It is better to fight beside someone than it is to presume that they cannot fight for themselves.
Did she say
she really presumed that, or is that being imputed to her? For that matter, do
all varieties of Black get to stand up publicly for themselves to effect, or do they also choose spokespeople (and politicians, the list goes on) who are relatively "clean" and vetted and perhaps even more 'White'/sometimes more 'mixed' in skin or cultural externals? Which would not make it all good that such is done under some pressure, but it might explain a tad why Dolezal herself would feel it makes some sense to try, with or without the separate concerns about deception -- it doesn't have to be entirely
a chicken and egg "Is she just totally evil?
" when this stuff is going on already.
Again I see it as a little more fuzzy, and I'm not willing to dump every question it raises at the doorstep of "just shouldn't have done it" when this seems so incredibly complex to me. Groups try to claim some people as "allies," but they try to keep a lid on everything they might say at the same time. I mean call stuff right or wrong for sure if you like. Toss in some reasons and particulars if you can/have the energy just lately. But the bland "Nobody should say anything simply because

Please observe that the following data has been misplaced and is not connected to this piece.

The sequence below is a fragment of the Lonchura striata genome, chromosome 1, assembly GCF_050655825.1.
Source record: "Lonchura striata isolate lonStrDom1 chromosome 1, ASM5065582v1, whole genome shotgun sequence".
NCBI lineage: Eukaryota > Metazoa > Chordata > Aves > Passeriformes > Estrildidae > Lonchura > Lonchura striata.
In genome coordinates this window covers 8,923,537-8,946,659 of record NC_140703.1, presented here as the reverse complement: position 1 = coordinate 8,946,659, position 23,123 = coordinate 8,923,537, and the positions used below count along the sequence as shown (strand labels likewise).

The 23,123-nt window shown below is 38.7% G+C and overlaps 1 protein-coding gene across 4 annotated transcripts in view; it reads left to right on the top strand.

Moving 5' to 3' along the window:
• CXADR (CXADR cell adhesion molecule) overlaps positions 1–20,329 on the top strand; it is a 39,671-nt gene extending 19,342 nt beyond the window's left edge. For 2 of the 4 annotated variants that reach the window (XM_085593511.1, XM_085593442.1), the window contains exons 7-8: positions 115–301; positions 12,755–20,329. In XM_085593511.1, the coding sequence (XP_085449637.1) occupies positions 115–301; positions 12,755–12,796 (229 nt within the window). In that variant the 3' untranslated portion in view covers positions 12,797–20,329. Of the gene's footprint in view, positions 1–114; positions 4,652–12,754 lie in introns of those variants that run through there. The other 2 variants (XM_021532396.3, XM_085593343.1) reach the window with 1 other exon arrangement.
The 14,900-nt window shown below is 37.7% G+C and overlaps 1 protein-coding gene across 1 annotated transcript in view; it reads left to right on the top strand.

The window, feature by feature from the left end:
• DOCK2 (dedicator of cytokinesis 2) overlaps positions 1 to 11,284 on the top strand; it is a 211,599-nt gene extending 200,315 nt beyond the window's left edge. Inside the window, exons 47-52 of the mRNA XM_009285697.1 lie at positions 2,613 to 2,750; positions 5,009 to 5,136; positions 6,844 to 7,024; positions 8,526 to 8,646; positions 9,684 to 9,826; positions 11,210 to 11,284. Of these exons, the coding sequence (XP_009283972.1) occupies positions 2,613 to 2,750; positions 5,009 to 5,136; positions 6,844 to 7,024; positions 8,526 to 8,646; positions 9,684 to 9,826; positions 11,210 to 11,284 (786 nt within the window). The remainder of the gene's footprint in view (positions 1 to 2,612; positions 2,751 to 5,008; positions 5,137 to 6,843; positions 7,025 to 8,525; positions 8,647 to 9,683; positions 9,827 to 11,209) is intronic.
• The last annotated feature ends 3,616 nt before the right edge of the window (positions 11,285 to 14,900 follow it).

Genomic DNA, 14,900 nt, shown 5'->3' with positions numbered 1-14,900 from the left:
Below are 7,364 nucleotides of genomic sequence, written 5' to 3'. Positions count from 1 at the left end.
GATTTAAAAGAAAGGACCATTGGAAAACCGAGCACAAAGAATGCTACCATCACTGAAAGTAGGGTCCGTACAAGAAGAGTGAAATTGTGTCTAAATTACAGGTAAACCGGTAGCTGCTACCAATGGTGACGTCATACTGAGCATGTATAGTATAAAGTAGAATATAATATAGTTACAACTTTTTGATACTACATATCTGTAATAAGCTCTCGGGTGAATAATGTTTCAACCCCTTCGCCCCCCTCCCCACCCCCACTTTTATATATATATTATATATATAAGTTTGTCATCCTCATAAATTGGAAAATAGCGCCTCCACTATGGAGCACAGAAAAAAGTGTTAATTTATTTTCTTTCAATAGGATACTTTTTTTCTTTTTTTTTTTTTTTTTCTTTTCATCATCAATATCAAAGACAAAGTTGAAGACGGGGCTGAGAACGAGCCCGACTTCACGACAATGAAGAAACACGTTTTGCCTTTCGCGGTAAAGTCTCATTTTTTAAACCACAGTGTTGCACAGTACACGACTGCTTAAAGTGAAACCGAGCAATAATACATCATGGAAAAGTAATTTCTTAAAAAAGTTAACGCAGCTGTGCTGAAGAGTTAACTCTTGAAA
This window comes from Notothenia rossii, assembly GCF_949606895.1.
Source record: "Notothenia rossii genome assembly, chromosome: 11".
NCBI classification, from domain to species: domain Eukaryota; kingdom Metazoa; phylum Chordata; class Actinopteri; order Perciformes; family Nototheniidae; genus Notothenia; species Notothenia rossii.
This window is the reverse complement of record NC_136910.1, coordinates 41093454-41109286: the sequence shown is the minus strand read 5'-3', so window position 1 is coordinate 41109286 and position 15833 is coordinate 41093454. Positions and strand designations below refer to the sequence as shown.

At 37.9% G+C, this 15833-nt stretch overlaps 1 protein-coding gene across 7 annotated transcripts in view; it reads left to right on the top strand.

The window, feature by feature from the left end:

they're not us" when one doesn't agree with what comes out? That goes a bit far.
Sure there are problems with this. But I am having a hard time seeing just what Dolezal has done as I understand it so far, as deserving of the same term that got placed on White entertainers from at least many decades ago. I really don't think it's all such a comparable situation off the bat. Did the White entertainers even pass to a significant portion of the Black community? Did Dolezal do what she did on TV for people's laughs? There may be certain similarities in the outcome, but isn't this being a bit shotgun with a very charged label?